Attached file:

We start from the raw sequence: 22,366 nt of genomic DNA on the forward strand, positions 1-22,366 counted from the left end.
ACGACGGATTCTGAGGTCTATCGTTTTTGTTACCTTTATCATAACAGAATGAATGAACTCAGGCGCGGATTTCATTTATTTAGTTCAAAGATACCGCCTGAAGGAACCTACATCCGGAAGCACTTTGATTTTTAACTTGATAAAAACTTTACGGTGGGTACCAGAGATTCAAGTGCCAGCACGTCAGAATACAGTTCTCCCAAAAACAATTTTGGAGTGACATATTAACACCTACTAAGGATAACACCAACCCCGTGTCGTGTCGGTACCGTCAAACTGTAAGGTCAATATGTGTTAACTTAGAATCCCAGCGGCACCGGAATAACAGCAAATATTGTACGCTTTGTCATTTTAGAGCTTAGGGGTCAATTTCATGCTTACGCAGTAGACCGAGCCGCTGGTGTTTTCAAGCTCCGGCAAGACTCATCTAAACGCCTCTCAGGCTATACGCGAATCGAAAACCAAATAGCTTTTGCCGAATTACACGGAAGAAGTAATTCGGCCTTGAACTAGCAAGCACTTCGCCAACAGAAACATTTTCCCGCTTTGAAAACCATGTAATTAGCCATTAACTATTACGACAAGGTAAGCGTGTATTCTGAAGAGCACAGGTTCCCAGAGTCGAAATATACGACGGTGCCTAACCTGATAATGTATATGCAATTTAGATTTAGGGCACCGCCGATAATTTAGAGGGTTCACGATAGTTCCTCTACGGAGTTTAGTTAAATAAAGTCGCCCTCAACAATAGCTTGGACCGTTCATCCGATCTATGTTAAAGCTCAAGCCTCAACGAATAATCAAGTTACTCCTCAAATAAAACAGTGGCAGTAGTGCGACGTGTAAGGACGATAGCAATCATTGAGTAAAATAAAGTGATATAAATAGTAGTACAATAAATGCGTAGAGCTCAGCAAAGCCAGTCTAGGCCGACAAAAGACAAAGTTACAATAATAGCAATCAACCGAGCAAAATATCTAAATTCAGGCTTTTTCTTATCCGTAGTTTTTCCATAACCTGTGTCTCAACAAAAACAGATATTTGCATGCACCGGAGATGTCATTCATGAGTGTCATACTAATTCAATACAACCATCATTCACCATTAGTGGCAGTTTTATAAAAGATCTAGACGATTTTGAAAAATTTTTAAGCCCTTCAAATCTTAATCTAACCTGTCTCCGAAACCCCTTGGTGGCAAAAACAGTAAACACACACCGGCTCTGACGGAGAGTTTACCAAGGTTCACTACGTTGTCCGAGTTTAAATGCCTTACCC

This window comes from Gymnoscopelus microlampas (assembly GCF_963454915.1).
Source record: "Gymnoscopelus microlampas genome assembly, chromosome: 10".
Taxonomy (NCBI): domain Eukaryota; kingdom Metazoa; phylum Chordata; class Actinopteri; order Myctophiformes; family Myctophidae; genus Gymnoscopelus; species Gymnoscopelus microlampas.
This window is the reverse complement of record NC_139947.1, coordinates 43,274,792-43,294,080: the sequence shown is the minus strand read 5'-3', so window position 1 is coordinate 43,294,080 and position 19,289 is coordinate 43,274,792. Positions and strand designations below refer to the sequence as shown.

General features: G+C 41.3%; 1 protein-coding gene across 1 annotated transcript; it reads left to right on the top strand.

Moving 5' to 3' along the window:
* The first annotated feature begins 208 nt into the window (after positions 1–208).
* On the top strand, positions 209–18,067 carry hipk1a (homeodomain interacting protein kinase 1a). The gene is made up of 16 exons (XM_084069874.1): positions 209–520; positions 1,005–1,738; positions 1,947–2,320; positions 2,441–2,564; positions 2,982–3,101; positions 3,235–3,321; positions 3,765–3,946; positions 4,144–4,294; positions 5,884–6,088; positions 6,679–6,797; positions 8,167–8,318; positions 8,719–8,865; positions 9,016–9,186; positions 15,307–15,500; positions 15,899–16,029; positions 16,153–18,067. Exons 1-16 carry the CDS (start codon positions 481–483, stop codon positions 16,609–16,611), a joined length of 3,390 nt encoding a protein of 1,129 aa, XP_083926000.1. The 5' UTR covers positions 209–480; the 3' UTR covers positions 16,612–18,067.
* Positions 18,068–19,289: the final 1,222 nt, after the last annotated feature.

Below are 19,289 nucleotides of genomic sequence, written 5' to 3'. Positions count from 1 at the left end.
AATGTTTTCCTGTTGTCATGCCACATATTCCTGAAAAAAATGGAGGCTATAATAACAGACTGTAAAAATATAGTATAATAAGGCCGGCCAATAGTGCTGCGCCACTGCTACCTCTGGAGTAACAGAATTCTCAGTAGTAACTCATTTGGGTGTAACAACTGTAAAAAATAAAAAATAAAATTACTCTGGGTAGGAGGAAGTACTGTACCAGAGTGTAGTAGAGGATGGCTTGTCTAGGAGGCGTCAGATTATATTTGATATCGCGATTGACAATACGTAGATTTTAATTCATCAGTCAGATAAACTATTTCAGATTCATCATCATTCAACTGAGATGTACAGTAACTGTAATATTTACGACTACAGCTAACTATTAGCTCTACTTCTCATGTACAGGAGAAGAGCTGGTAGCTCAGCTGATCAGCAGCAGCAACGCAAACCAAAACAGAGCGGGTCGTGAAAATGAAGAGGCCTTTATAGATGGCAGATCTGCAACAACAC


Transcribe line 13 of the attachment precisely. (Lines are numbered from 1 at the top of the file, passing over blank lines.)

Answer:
AATGTTTTCCTGTTGTCATGCCACATATTCCTGAAAAAAATGGAGGCTATAATAACAGACTGTAAAAATATAGTATAATAAGGCCGGCCAATAGTGCTGCGCCACTGCTACCTCTGGAGTAACAGAATTCTCAGTAGTAACTCATTTGGGTGTAACAACTGTAAAAAATAAAAAATAAAATTACTCTGGGTAGGAGGAAGTACTGTACCAGAGTGTAGTAGAGGATGGCTTGTCTAGGAGGCGTCAGATTATATTTGATATCGCGATTGACAATACGTAGATTTTAATTCATCAGTCAGATAAACTATTTCAGATTCATCATCATTCAACTGAGATGTACAGTAACTGTAATATTTACGACTACAGCTAACTATTAGCTCTACTTCTCATGTACAGGAGAAGAGCTGGTAGCTCAGCTGATCAGCAGCAGCAACGCAAACCAAAACAGAGCGGGTCGTGAAAATGAAGAGGCCTTTATAGATGGCAGATCTGCAACAACAC